Atypical Symptoms in Familial Alzheimer’s Partly Determined by Mutation Type, Study Finds
The mutated gene, as well as the position of the mutation within a gene, impact the kind of symptoms patients with dominantly inherited Alzheimer’s disease develop, according to new research.
These findings also underscored the notion that familial Alzheimer’s is a highly variable condition, making genetic testing a crucial component when examining young people with dementia and other neurological symptoms.
The study, “Clinical phenotype and genetic associations in autosomal dominant familial Alzheimer’s disease: a case series,” recently appeared in the journal The Lancet Neurology.
Mutations in the genes PSEN1, PSEN2, and APP cause an inherited form of Alzheimer’s disease in a small proportion of patients. Scientists know that, much like patients with sporadic forms of the condition, dominantly inherited Alzheimer’s patients often have cognitive symptoms other than memory impairment.
Not much is known about factors that may determine if a patient is likely to develop a particular symptom, however. Researchers from University College London decided to explore such factors in patients treated at the Dementia Research Centre in London.
The research team analyzed data retrospectively, including patients with familial Alzheimer’s caused by mutations in the genes APP and PSEN1, and treated at the center between July 1, 1987, and Oct. 31, 2015.
Information about the age of symptom onset was available for 213 people, and 121 had detailed information that included medical history and results of neurological examinations.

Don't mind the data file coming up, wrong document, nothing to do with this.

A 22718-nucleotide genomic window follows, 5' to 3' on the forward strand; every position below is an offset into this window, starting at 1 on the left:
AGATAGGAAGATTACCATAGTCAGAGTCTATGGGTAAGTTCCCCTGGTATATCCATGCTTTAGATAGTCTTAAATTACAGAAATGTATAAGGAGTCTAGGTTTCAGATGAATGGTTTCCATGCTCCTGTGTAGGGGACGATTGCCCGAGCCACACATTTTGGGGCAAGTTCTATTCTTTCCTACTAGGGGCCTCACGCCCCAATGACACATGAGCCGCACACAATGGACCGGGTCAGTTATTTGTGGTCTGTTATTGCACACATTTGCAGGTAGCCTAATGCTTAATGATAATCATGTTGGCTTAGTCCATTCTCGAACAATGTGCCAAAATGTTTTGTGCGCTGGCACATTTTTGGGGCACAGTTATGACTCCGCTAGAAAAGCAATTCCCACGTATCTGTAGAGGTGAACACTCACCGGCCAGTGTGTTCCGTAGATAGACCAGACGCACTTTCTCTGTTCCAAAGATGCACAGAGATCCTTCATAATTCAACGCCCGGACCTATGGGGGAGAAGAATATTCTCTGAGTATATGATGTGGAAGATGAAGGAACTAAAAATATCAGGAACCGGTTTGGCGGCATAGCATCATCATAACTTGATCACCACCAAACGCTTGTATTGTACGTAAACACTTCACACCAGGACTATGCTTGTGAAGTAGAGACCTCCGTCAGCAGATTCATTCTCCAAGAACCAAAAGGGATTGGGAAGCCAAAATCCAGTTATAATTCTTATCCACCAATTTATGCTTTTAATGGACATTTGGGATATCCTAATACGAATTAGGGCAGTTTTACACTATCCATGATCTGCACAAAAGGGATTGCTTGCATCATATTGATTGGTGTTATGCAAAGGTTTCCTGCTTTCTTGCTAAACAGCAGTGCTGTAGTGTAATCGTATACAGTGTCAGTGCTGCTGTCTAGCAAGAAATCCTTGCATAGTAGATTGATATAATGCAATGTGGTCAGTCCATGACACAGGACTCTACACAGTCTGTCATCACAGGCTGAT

Patients carried a total of 38 different PSEN1 mutations, four of which had not been described before, and six in APP, of which one mutation was new.
Patients with PSEN1 mutations were younger than those with APP mutations when they developed the disease: 43.6 years versus 50.4 years.
Five mutations in the PSEN1 gene were linked to a particularly early onset. All these mutations were present in the same region of the gene, indicating that this region is important for certain processes.
Only 84 percent of patients with PSEN1 mutations had memory problems, compared to 97 percent of those with APP mutations, making atypical cognitive symptoms much more common in patients with Alzheimer’s caused by PSEN1 mutations.
In addition to atypical cognitive symptoms, which included behavioral problems and difficulties in language processing, myoclonus (a type of muscle spasms) and seizures were very common. Among patients with PSEN1 mutations, 47 percent had myoclonus, and among those with APP mutations, the number was 33 percent.
In addition, only patients with PSEN1 mutations had other types of movement symptoms, such as parkinsonism or coordination difficulties. Certain types of movement problems could be linked to mutations in a specific area of the PSEN1 gene.
In a linked comment, published in the same journal, Wiesje M Van der Flier, with the VU University Medical Center in the Netherlands, highlighted the large differences in atypical neurological symptoms noted in the two studies of familial Alzheimer’s disease.
The differences reflect the fact that various types of research bias likely affect study results, she argued, but also highlight the notion that familial Alzheimer’s disease produces very variable symptoms.
Recognizing the less typical features of the condition is crucial for physicians examining young patients, to avoid the risk of a missed diagnosis.
Since the investigated mutation types could not explain all the variability in symptoms, Van der Flier also maintained that more research — exploring potential environmental, metabolic, or additional genetic factors — is crucial if researchers are to succeed in developing new treatments for this complex condition.